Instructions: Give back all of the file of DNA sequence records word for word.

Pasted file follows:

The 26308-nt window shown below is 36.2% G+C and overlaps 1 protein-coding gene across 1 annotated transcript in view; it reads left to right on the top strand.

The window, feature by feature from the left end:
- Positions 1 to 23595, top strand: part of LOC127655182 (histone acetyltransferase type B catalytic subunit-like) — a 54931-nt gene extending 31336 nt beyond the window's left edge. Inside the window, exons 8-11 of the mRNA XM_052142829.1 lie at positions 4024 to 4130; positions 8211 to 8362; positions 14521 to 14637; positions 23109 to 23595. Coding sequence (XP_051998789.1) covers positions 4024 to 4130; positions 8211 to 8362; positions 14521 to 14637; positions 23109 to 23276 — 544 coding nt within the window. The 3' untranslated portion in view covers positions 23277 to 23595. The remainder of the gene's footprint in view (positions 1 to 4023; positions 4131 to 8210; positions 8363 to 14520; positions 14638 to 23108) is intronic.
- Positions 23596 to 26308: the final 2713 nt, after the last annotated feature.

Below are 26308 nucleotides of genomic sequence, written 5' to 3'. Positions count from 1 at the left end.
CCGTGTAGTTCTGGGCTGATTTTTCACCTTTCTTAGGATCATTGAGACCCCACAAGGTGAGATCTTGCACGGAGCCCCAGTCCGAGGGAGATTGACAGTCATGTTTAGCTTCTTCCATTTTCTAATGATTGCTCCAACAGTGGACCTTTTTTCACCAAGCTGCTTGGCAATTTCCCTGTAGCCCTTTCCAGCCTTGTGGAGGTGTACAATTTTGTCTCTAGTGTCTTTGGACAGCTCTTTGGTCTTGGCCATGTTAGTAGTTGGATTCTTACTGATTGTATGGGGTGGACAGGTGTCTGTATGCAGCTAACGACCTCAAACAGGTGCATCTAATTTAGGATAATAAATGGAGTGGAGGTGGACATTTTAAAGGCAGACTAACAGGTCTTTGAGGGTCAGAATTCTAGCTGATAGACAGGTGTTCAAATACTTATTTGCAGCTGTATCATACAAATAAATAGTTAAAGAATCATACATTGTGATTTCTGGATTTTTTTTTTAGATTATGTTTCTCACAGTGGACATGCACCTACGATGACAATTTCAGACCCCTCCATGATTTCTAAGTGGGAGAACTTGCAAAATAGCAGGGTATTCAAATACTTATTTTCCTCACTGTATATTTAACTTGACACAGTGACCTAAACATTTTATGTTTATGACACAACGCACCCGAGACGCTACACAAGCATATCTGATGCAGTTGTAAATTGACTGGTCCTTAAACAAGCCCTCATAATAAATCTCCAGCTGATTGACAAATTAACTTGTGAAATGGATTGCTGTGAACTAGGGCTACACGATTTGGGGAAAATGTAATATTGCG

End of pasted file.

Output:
The 26308-nt window shown below is 36.2% G+C and overlaps 1 protein-coding gene across 1 annotated transcript in view; it reads left to right on the top strand.

The window, feature by feature from the left end:
- Positions 1 to 23595, top strand: part of LOC127655182 (histone acetyltransferase type B catalytic subunit-like) — a 54931-nt gene extending 31336 nt beyond the window's left edge. Inside the window, exons 8-11 of the mRNA XM_052142829.1 lie at positions 4024 to 4130; positions 8211 to 8362; positions 14521 to 14637; positions 23109 to 23595. Coding sequence (XP_051998789.1) covers positions 4024 to 4130; positions 8211 to 8362; positions 14521 to 14637; positions 23109 to 23276 — 544 coding nt within the window. The 3' untranslated portion in view covers positions 23277 to 23595. The remainder of the gene's footprint in view (positions 1 to 4023; positions 4131 to 8210; positions 8363 to 14520; positions 14638 to 23108) is intronic.
- Positions 23596 to 26308: the final 2713 nt, after the last annotated feature.

Below are 26308 nucleotides of genomic sequence, written 5' to 3'. Positions count from 1 at the left end.
CCGTGTAGTTCTGGGCTGATTTTTCACCTTTCTTAGGATCATTGAGACCCCACAAGGTGAGATCTTGCACGGAGCCCCAGTCCGAGGGAGATTGACAGTCATGTTTAGCTTCTTCCATTTTCTAATGATTGCTCCAACAGTGGACCTTTTTTCACCAAGCTGCTTGGCAATTTCCCTGTAGCCCTTTCCAGCCTTGTGGAGGTGTACAATTTTGTCTCTAGTGTCTTTGGACAGCTCTTTGGTCTTGGCCATGTTAGTAGTTGGATTCTTACTGATTGTATGGGGTGGACAGGTGTCTGTATGCAGCTAACGACCTCAAACAGGTGCATCTAATTTAGGATAATAAATGGAGTGGAGGTGGACATTTTAAAGGCAGACTAACAGGTCTTTGAGGGTCAGAATTCTAGCTGATAGACAGGTGTTCAAATACTTATTTGCAGCTGTATCATACAAATAAATAGTTAAAGAATCATACATTGTGATTTCTGGATTTTTTTTTTAGATTATGTTTCTCACAGTGGACATGCACCTACGATGACAATTTCAGACCCCTCCATGATTTCTAAGTGGGAGAACTTGCAAAATAGCAGGGTATTCAAATACTTATTTTCCTCACTGTATATTTAACTTGACACAGTGACCTAAACATTTTATGTTTATGACACAACGCACCCGAGACGCTACACAAGCATATCTGATGCAGTTGTAAATTGACTGGTCCTTAAACAAGCCCTCATAATAAATCTCCAGCTGATTGACAAATTAACTTGTGAAATGGATTGCTGTGAACTAGGGCTACACGATTTGGGGAAAATGTAATATTGCG